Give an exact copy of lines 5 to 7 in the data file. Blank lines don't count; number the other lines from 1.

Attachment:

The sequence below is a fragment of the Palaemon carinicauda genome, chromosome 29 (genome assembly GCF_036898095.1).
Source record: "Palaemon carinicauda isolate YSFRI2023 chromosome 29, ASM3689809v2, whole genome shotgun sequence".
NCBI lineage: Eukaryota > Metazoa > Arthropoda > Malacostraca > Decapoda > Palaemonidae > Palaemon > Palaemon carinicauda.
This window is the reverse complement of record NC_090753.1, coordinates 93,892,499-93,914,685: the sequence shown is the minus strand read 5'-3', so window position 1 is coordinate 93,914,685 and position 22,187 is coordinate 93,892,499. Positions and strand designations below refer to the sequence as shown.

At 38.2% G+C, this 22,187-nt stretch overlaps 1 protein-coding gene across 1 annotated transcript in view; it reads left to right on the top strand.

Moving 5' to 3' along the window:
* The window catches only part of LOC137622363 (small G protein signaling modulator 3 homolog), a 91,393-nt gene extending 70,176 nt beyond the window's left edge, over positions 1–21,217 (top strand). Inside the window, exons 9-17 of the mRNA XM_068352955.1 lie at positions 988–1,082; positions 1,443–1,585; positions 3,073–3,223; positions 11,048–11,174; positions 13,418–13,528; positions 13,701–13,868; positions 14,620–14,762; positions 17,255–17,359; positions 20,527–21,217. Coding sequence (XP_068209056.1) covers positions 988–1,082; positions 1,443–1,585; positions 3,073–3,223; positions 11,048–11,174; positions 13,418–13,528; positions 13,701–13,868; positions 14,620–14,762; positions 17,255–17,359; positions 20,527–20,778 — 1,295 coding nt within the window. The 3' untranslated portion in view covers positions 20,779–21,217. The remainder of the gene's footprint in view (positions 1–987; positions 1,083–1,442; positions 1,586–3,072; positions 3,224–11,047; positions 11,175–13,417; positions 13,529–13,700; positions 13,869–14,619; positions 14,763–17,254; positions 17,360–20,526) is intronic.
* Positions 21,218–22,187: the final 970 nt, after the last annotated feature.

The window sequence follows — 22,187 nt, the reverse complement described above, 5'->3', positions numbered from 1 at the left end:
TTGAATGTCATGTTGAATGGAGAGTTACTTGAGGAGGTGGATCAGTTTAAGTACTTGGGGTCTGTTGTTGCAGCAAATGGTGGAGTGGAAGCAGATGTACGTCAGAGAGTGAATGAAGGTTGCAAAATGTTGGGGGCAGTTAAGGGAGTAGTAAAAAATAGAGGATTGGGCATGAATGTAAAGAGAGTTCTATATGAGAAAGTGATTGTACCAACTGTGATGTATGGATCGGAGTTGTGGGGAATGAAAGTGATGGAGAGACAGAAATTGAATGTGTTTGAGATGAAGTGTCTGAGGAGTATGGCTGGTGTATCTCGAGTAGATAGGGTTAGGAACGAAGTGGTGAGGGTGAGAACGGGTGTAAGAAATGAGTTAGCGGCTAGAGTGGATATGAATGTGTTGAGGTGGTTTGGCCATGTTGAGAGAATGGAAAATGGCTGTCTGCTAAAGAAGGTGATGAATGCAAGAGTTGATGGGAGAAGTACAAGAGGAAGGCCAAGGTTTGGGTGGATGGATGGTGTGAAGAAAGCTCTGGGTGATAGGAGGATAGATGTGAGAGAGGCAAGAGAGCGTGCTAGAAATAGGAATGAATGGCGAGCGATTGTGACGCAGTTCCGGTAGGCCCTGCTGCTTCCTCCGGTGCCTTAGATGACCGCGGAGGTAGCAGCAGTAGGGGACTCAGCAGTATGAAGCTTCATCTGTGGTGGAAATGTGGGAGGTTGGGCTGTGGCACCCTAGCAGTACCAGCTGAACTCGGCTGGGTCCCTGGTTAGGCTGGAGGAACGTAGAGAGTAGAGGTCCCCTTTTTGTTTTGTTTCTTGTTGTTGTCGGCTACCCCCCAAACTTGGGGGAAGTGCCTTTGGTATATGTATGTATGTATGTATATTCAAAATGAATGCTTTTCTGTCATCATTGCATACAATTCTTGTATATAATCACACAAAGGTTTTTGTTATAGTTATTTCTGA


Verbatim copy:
At 38.2% G+C, this 22,187-nt stretch overlaps 1 protein-coding gene across 1 annotated transcript in view; it reads left to right on the top strand.

Moving 5' to 3' along the window:
* The window catches only part of LOC137622363 (small G protein signaling modulator 3 homolog), a 91,393-nt gene extending 70,176 nt beyond the window's left edge, over positions 1–21,217 (top strand). Inside the window, exons 9-17 of the mRNA XM_068352955.1 lie at positions 988–1,082; positions 1,443–1,585; positions 3,073–3,223; positions 11,048–11,174; positions 13,418–13,528; positions 13,701–13,868; positions 14,620–14,762; positions 17,255–17,359; positions 20,527–21,217. Coding sequence (XP_068209056.1) covers positions 988–1,082; positions 1,443–1,585; positions 3,073–3,223; positions 11,048–11,174; positions 13,418–13,528; positions 13,701–13,868; positions 14,620–14,762; positions 17,255–17,359; positions 20,527–20,778 — 1,295 coding nt within the window. The 3' untranslated portion in view covers positions 20,779–21,217. The remainder of the gene's footprint in view (positions 1–987; positions 1,083–1,442; positions 1,586–3,072; positions 3,224–11,047; positions 11,175–13,417; positions 13,529–13,700; positions 13,869–14,619; positions 14,763–17,254; positions 17,360–20,526) is intronic.